Sharon S. Chiou

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Construction workers often use stilts to raise them to a higher level above ground to perform many tasks, such as taping and sanding on the ceiling or upper half of a wall. Some epidemiological studies indicated that the use of stilts may place workers at increased risk for knee injuries or may increase the likelihood of trips and falls. In the present(More)
In 2007, the Bureau of Labor Statistics reported that the incidence rate of lost workday injuries from slips, trips and falls (STFs) on the same level in hospitals was 35.2 per 10,000 full-time equivalents (FTE), which was 75% greater than the average rate for all other private industries combined (20.2 per 10,000 FTEs). The objectives of this 10-year(More)
The purpose of this study was to determine the effects of two leather (L1, L2) and two rubber (R1, R2) boots on firefighters' metabolic and respiratory variables during simulated firefighting tasks. Twenty-five men and 25 women, while wearing full turnout clothing, a 10.5-kg backpack, gloves, helmet, and one of four randomly assigned pairs of firefighter(More)
This study examined biomechanical stressor variables (physical work exposures) in relation to job title, gender, and back-belt status in 134 retail store workers. The principal concerns were to quantitatively describe physical work exposures and to determine the degrees to which these quantitative variables correlated with job title and with the use of back(More)
This study investigated the effect of adding real planks, in virtual scaffolding models of elevation, on human performance in a surround-screen virtual reality (SSVR) system. Twenty-four construction workers and 24 inexperienced controls performed walking tasks on real and virtual planks at three virtual heights (0, 6 m, 12 m) and two(More)
This study examined the traumatic-injury characteristics associated with one of the high-risk occupations in the construction industry--drywall installers--through an analysis of the traumatic-injury data obtained from the Bureau of Labor Statistics. An additional objective was to demonstrate a feasible and economic approach to identify risk factors(More)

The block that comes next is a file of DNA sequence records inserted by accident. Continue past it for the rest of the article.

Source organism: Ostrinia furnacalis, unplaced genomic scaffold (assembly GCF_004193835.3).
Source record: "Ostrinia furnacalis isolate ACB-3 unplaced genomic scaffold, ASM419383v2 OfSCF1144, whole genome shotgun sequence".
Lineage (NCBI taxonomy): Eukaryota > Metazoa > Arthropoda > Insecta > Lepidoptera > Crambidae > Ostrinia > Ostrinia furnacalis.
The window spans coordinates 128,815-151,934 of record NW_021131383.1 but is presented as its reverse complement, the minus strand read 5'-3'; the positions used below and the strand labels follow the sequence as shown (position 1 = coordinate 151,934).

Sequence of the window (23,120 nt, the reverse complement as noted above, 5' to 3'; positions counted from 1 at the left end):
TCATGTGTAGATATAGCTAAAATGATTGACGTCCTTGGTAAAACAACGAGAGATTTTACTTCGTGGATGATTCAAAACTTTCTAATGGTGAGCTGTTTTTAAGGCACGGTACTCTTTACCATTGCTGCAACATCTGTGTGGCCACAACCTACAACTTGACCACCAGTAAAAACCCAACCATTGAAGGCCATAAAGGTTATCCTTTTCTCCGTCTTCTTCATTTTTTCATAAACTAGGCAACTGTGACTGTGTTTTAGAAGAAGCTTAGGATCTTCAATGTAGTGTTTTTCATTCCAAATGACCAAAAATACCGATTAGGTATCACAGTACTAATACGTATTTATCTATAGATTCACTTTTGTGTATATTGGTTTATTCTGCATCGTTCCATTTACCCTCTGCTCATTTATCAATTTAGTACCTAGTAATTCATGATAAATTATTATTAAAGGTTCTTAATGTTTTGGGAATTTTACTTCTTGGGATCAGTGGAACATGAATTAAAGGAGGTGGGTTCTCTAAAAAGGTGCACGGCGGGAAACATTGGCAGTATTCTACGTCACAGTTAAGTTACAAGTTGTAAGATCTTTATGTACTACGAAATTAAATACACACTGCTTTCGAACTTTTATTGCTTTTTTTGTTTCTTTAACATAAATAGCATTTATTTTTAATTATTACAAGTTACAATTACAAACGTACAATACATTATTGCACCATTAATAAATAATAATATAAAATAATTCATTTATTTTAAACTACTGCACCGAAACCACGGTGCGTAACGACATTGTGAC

Stilts are elevated tools that are frequently used by construction workers to raise workers 18-40 inches above the ground. The objective of this laboratory study was to evaluate the potential loss of postural stability associated with the use of stilts in various foot placements. Twenty construction workers with at least 1 year of experience in the use of(More)
This study investigated kinematics and kinetic strategies and identified risk factors associated with gait on stilts. A six-camera motion-analysis system and two force platforms were used to test 20 construction workers for straight walking or turning, with or without carrying tools while wearing safety shoes or stilts at different heights. The results(More)
OBJECTIVE The authors investigated the effect of boot weight and sole flexibility on spatiotemporal gait characteristics and physiological responses of firefighters in negotiating obstacles. BACKGROUND Falls and overexertion are the leading causes of fire ground injuries and fatalities among firefighters. There have been few in-depth studies conducted to(More)